Balance the equation for the reduction of MnO4- to Mn2+

Balancing equations is usually fairly simple. However some of them involve several steps.

You may have come across balanced equations in data booklets that look intimidating. The balanced equation for reduction of Mn7+ to Mn2+ is one such equation.

Initially one might write:

Mn7+ + 5e- --> Mn2+

Although technically balanced (since the ox state of Mn in MnO4- is +7), this equation does not represent the full reaction that takes place which involves H2O molecules and H+ ions.

The fully balanced equation is:

MnO4- + 8H+ + 5e- --> Mn2+ + 4H2O

To balance this, the following steps must be followed:

Step 1: Write only what's given. 

MnO4- --> Mn2+

Step 2: Balance all atoms except for H and O.

MnO4- --> Mn2+ (Mn atoms are already balanced; one on each side).

Step 3: Balance Oxygen atome by adding H2O to the side where more oxygen atoms are needed. At this stage, we have 4 O atoms on the left hand side and need 4 on the RHS. One water molecule contains one O atom, so we need 4 water molecules.

Therefore, MnO4- --> Mn2+ + 4H2O

Notice that now we have 4 O atoms on each side but 8 H atoms on the RHS.

Step 4: Balance H atoms by adding the required number of H+ ions to the side that is short of H atoms. At this stage we have (4 x 2) 8 H atoms on the RHS and none on the LHS.

Therefore, MnO4- + 8H+ --> Mn2+ + 4H2O

Step 5: Balance the charges by adding an electron, e-. At this stage, the LHS has a  (-1 +8)  +7 charge. The RHS has a +2 charge. If we add 5e- to the LHS, the charge becomes 7 - 5 = +2

Therefore, MnO4- + 8H+ + 5e- --> Mn2+ + 4H2O

By the end of step 5, we have obtained the fully balanced equation.

You can balance any equation using these steps, however, there is a slight adjustment that has to be made to step 4 sometimes.

In acidic solutions, to balance H atoms you just add H+ to the side lacking H atoms but in a basic solution, there is a negligible amount of H+ present. Instead, OH- is abundant. In this case, you add H2O to the side lacking H atom(s) and a OH- to the opposite side. The net effect is that you end up adding 1 H atom to the side that lacks a H atom. If a side lacks 'n' number of H atoms, add 'n' number of H2O molecules to that side and 'n' number of OHions to  the opposite side.

Haroon A. GCSE Maths tutor, GCSE Chemistry tutor, GCSE Physics tutor,...

8 months ago

Answered by Haroon, a GCSE Chemistry tutor with MyTutor

Still stuck? Get one-to-one help from a personally interviewed subject specialist


Luke C. A Level Biology tutor, GCSE Biology tutor, A Level Chemistry ...
View profile
£18 /hr

Luke C.

Degree: Biological Sciences with a year in professional placement (Bachelors) - Exeter University

Subjects offered: Chemistry, Maths+ 1 more


“My greatest passion is for biology, but I have always enjoyed studying chemistry and mathematics too. Studying these subjects has supported me during my time so far at Exeter University, even though I am still in my first year of stud...”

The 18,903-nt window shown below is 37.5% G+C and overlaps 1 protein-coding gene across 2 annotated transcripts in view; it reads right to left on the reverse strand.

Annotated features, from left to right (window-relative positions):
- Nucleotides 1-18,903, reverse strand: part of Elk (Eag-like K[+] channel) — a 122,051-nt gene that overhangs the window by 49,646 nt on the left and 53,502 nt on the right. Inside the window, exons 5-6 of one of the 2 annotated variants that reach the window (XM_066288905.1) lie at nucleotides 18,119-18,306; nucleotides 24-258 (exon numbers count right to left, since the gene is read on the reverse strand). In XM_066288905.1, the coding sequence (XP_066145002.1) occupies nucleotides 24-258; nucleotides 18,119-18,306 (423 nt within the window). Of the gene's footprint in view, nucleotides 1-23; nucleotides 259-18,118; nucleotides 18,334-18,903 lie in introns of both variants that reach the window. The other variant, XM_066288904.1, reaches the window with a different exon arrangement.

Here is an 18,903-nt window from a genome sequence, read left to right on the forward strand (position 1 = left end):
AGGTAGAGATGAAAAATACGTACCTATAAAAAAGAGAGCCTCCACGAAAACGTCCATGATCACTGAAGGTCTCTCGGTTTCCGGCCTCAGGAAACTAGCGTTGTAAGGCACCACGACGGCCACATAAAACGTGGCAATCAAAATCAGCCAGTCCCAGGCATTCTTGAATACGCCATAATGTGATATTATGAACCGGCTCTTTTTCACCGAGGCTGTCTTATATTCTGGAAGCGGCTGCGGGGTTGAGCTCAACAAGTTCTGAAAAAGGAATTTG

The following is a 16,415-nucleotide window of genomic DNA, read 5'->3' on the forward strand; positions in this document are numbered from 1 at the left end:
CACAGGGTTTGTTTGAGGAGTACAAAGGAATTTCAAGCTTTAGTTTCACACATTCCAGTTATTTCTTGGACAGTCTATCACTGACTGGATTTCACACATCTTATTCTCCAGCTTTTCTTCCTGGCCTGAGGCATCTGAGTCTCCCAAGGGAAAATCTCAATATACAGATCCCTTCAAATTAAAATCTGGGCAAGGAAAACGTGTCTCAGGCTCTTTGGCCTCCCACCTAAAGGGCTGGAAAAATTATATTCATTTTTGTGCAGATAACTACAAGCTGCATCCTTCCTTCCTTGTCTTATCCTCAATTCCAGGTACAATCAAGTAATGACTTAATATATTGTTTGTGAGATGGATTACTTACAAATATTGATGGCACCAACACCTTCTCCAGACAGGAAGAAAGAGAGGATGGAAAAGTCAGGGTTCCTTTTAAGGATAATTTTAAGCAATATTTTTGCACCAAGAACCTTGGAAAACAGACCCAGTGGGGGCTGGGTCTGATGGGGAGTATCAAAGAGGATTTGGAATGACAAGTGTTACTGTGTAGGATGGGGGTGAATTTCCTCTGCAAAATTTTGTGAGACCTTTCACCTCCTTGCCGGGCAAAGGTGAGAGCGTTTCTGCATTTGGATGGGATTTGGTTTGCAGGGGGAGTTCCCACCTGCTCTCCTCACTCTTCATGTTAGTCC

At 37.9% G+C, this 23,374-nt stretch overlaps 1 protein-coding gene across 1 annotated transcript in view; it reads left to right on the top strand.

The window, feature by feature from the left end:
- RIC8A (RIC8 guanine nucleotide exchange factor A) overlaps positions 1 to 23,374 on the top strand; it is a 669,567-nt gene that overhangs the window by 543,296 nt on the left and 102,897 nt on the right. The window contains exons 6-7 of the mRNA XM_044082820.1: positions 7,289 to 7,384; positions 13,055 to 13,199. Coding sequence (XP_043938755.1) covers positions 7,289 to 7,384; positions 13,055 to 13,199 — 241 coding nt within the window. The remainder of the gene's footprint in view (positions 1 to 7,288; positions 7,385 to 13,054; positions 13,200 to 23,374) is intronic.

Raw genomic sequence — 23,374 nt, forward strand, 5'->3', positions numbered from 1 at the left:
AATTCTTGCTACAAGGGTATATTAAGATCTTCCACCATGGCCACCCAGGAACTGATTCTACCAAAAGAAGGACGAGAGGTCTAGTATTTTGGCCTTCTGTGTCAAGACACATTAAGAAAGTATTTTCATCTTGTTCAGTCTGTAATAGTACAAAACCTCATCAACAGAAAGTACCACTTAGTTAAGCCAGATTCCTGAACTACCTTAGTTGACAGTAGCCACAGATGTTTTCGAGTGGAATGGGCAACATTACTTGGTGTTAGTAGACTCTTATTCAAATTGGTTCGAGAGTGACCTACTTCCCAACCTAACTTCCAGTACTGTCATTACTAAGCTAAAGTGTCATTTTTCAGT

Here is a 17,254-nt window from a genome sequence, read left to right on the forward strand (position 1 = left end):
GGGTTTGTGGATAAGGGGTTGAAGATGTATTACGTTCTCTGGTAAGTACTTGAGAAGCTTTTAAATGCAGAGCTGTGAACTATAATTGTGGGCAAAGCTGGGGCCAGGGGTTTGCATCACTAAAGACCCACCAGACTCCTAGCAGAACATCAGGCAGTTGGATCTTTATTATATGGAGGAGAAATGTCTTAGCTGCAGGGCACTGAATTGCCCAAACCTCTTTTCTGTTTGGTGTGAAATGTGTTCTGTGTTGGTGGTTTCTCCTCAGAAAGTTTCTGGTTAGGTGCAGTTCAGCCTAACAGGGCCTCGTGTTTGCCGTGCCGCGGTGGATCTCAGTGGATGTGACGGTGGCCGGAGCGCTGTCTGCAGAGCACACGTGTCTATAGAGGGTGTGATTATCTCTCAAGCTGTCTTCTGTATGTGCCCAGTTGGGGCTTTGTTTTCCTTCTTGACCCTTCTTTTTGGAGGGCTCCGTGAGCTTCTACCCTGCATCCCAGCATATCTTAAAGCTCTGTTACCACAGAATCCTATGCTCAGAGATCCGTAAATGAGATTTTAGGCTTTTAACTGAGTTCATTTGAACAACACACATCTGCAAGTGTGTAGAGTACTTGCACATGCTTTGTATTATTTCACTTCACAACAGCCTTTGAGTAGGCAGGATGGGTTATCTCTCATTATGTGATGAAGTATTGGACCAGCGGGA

MyTutor guarantee

PremiumHannah S. GCSE Biology tutor, GCSE Chemistry tutor, A Level Chemistry...
View profile
£22 /hr

Hannah S.

Degree: Medicinal Chemistry and Pharmacology (Masters) - Liverpool University

Subjects offered: Chemistry, English Language+ 2 more

English Language

“I'm currently studying medicinal chemistry and pharmacology at the University of Liverpool as part of an 'integrated masters' course designed to fast track students interested in a chemistry as a profession or continuing study to a PhD...”

Shannon W. 13 plus  Maths tutor, 11 Plus Maths tutor, A Level Maths t...
View profile
£18 /hr

Shannon W.

Degree: Chemistry with Medicinal Chemistry (Masters) - Newcastle University

Subjects offered: Chemistry, Science+ 3 more

-Personal Statements-

“About me: I am a chemistry student at Newcastle University. I have always been interested in science and mathematics, and can sit for hours watching documentaries on the subjects. I really enjoy getting stuck into exam questions and ...”

About the author

Haroon A. GCSE Maths tutor, GCSE Chemistry tutor, GCSE Physics tutor,...
View profile

Haroon A.

Currently unavailable: until 01/06/2016

Degree: Chemical Engineering with Industrial experience (Other) - Manchester University

Subjects offered: Chemistry, Physics


“I am currently studying Chemical Engineering at the University of Manchester. The reason I have chosen to adopt engineering as my profession is because engineers make a difference. Engineers are able to take the knowledge derived from...”

MyTutor guarantee

You may also like...

Posts by Haroon

Balance the equation for the reduction of MnO4- to Mn2+

The polynomial x^3 - 2*x + a, where x is a constant is denoted by p(x). It is given that x+2 is a factor of p(x). Find a

Other GCSE Chemistry questions

Explain why fluorine and chlorine are in the same group of the periodic table.

Why can graphite conduct electricity?

Basic Reactions of Acids.

What does the periodic table show you?

View GCSE Chemistry tutors


We use cookies to improve our service. By continuing to use this website, we'll assume that you're OK with this. Dismiss